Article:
This week, a group of 27 senators published a letter to Austin writing that, with the issuance of the policy, Austin has “broken your promise to the American people not to politicize the military, and your actions have harmed and threaten to further harm institutional norms within our democracy.”
Congress “never authorized the department to expend funds to facilitate abortions,” the letter stated, “and, until the policy was issued, the military never facilitated abortions except in cases of rape, incest, or where the life of the mother would be endangered if the unborn child were carried to term.”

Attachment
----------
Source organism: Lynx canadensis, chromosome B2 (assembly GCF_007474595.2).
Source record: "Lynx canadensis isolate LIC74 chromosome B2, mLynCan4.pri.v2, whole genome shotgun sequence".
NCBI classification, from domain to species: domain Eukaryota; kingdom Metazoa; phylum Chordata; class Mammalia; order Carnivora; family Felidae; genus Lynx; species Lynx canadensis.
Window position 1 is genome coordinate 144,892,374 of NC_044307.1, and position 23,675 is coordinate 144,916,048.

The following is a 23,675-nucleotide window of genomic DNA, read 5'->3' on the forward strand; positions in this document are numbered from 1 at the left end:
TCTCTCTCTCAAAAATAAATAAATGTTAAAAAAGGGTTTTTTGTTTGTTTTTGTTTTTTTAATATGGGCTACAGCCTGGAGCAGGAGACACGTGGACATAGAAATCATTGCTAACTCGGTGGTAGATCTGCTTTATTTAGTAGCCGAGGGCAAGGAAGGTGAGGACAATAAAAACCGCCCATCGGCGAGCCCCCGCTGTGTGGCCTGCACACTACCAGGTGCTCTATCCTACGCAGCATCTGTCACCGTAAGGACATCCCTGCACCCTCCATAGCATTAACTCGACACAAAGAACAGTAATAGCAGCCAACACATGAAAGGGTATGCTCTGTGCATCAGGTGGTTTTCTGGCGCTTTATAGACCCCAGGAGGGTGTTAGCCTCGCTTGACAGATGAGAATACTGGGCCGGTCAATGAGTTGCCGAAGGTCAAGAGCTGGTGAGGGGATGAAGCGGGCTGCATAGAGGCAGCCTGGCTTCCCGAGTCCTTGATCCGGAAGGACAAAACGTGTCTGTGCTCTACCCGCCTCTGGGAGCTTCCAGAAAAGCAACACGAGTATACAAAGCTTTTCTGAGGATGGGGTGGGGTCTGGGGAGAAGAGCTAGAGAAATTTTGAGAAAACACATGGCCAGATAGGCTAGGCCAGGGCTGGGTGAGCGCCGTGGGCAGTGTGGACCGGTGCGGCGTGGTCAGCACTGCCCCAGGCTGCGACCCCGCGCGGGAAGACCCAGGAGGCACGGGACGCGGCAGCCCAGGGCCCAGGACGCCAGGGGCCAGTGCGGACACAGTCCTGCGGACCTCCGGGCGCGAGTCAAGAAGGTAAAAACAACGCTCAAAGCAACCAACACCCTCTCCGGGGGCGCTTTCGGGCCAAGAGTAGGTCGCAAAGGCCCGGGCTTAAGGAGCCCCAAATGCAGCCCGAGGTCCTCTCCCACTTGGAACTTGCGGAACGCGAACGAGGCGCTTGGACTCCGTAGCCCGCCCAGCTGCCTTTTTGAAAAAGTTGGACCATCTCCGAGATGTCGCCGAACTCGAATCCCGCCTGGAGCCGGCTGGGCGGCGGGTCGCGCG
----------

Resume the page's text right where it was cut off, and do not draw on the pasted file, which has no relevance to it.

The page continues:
“Now taxpayers — many of whom have deeply-held religious and moral objections to abortions — are on the hook to facilitate the very abortions they fundamentally oppose,” the senators wrote.
The letter criticized Austin for his allegation that the repeal of Roe v. Wade created “readiness, recruiting, and retention implications for the force.”
“By your own officials’ admissions, however, the department has no data to support that claim, and few service members or dependents have utilized the policy,” they wrote.
The undersecretary of defense for personnel and readiness, they wrote, has confirmed that the Department of Defense “does not have any data on women being deterred from joining the military for fear of being stationed at an installation or base in a state or nation that has restrictive abortion laws.”